The National Transportation Safety Board is recommending that every state ban drivers from using cell phones and other electronic devices unless there is an emergency. The recommendation comes following the board's finding that a deadly Missouri multi-vehicle pileup last year that killed 2 teenagers and injured 38 others involved a motorist who sent or received 11 texts in an 11-minute time span.
Although the NTSB cannot make the states adopt regulations, lawmakers do seriously consider its recommendations. The board's recommendations come less than a week after the National Highway Traffic Safety Administration released its findings from its national survey on distracted driving. In California, except for school bus drivers and drivers under 18, other motorists are allowed to talk on cell phones as long as they aren't holding the device in their hands. Statewide, no one is allowed to text while driving. Unfortunately, this doesn't mean that there aren't motorists that continue to talk on handheld devices or that they have stopped texting. At Howard Law, PC, our Anaheim car accident lawyers are familiar with the devastation that distracted driving can create in the lives of victims and their families.
According to a government phone survey released last week by the National Highway Traffic Safety Administration:
• Most drivers don't think it's dangerous for them to text and drive--although they don't think its safe when other drivers are the ones texting.
• Approximately 50% of US drivers in the 21-24 age group admit to having texted or emailed while driving
• At any moment, nearly 1 out of 100 motorists can be found emailing, texting, or doing something else with a handheld device while operating a motor vehicle at the same time. The frequency of these distracted driving activities have gone up 50% more than in 2009
• Most drivers don't see a problem with answering the phone while driving
• Over half of the motorists surveyed said they don't think making a phone call affects their driving performance
• A quarter of them had the same opinion regarding how emailing or doesn't affect their driving
• 90% don't feel safe if they are riding in a vehicle where the driver is emailing or text messaging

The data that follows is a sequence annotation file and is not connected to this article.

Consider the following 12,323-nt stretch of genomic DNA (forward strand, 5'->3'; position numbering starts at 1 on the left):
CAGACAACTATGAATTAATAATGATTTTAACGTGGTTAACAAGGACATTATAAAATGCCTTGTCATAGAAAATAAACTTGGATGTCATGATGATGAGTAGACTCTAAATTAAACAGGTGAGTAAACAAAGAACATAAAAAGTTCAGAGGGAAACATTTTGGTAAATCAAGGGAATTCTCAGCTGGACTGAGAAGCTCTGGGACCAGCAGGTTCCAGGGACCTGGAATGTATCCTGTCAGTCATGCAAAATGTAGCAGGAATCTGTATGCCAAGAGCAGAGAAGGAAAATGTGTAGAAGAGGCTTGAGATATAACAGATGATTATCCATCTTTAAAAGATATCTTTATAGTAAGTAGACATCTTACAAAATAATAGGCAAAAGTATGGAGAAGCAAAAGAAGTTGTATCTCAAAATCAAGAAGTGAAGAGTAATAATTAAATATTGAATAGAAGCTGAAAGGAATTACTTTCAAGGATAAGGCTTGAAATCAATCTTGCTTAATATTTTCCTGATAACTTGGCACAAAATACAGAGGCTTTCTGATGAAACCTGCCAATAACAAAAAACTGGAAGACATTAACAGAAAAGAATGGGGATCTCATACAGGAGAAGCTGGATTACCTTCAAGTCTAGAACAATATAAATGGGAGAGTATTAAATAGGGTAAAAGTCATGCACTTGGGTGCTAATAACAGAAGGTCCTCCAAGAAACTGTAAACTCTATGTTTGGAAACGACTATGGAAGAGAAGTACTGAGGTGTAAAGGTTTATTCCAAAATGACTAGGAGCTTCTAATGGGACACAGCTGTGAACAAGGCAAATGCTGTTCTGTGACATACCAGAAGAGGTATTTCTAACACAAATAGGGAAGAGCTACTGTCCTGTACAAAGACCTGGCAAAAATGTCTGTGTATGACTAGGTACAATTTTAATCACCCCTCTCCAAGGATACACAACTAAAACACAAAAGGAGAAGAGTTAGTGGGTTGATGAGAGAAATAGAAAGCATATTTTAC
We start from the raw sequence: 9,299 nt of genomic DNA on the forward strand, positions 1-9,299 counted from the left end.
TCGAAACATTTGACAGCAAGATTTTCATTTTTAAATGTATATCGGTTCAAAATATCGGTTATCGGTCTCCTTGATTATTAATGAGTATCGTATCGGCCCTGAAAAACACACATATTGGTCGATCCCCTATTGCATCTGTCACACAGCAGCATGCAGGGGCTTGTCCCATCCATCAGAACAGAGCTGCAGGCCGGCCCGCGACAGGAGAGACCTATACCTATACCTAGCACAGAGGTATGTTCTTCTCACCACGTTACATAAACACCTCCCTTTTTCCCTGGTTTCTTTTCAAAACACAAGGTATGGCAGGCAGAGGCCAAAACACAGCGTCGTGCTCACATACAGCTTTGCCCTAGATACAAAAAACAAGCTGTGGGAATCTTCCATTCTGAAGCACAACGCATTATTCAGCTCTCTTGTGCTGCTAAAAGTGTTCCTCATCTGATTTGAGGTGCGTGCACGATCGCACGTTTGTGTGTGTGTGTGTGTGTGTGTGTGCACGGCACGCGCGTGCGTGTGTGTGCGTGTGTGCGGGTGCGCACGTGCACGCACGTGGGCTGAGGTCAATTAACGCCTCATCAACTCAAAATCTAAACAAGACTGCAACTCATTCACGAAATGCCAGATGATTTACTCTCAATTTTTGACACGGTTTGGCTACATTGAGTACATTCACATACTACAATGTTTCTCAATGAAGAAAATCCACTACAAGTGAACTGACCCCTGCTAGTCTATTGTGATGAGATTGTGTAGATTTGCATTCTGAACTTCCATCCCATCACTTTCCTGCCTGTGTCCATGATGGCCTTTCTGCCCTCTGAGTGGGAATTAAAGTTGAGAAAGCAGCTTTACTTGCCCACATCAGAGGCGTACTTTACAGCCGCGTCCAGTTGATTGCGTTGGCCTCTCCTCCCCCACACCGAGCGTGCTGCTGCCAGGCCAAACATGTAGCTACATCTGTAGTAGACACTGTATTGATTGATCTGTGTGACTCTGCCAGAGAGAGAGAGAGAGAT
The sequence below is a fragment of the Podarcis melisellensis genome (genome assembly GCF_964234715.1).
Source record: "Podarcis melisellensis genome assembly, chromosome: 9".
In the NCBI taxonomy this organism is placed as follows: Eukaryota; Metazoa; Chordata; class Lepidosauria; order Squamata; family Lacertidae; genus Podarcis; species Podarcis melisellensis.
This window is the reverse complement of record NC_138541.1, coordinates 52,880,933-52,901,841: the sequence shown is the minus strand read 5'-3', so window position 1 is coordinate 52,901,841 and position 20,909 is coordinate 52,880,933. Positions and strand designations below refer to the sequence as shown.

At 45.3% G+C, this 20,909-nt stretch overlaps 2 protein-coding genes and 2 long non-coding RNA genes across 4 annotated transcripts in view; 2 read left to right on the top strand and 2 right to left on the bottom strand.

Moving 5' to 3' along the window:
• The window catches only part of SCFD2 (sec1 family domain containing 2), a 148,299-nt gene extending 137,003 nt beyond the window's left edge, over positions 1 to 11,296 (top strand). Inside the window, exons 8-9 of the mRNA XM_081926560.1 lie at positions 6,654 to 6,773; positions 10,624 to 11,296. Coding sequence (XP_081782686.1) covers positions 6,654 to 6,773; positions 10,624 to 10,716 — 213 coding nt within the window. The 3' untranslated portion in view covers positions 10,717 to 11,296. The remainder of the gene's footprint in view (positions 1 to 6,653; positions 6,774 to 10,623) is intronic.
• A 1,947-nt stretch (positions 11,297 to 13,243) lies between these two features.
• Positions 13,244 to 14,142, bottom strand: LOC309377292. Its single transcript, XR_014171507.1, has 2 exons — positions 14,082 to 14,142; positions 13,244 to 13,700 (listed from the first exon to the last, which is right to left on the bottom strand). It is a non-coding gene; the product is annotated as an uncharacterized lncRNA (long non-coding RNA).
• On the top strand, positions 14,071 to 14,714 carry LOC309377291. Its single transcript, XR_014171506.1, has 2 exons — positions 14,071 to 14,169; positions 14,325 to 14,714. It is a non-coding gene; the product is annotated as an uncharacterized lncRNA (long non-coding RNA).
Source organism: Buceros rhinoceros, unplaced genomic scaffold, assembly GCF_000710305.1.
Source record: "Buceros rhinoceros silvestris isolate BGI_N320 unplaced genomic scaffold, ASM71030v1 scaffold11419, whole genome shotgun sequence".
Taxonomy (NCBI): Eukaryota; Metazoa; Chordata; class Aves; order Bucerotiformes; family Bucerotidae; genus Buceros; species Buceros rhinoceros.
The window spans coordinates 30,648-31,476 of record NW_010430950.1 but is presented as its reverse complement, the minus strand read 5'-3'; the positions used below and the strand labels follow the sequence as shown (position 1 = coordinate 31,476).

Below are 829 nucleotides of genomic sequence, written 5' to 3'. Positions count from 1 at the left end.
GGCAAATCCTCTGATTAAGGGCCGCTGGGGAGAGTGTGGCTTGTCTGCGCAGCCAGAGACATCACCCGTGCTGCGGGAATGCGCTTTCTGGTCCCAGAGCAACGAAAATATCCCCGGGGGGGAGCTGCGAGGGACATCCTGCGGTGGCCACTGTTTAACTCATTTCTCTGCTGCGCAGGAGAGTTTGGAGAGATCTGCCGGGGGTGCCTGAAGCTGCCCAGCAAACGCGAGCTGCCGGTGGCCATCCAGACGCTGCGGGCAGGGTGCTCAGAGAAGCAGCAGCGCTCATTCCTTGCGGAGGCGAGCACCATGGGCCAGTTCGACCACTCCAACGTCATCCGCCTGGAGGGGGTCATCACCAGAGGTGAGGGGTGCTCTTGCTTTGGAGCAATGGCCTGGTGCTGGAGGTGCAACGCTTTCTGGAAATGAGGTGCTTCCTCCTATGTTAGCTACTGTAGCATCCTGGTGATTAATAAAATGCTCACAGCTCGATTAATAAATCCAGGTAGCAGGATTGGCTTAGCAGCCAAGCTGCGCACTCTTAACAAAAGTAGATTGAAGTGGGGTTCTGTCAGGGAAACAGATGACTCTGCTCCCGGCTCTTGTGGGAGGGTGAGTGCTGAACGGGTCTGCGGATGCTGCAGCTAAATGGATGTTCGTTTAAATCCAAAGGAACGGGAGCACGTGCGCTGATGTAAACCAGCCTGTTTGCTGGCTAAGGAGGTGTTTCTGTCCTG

6,002 respondents in the 18 and over age group participated in the NHTSA's survey.
The NHTSA says there were 3,092 US distracted driving deaths in 2010. Currently, there are 35 states that have a statewide ban on texting.
"Unfortunately, most people still don't fully comprehend that seemingly harmless behavior, such as making a phone call or sending a text message, is dangerous conduct when done in conjunction with operating a motor vehicle," said Howard Law, PC partner and Orange County, California personal injury lawyer Vincent Howard. "It can take just a few seconds, while one's attention is focused on a PDA or a phone, for a devastating crash to occur."
NTSB recommends full ban on use of cell phones while driving, CNN, December 13, 2011
More Blog Posts:
Huntington Beach Pedestrian Accident Lawsuit Accuses Police Officer of Talking on Cell Phone While Driving, California Injury Lawyers, October 10, 2011
Huntington Beach Car Crash Lawsuit: Driver Rear-Ended in Accident That Killed Baby in Crosswalk Sues Distracted Driver, California Injury Lawyers, September 29, 2011
Number of California Car Crashes Not Going Down Despite Handheld Cell Phone and Texting while Driving Bans, Says HLDI, California Injury Lawyers, January 30, 2010
Please contact the Howard Law, PC to request your free case evaluation. We represent California personal injury clients in Orange County, San Bernardino County, Los Angeles County, and Riverside County.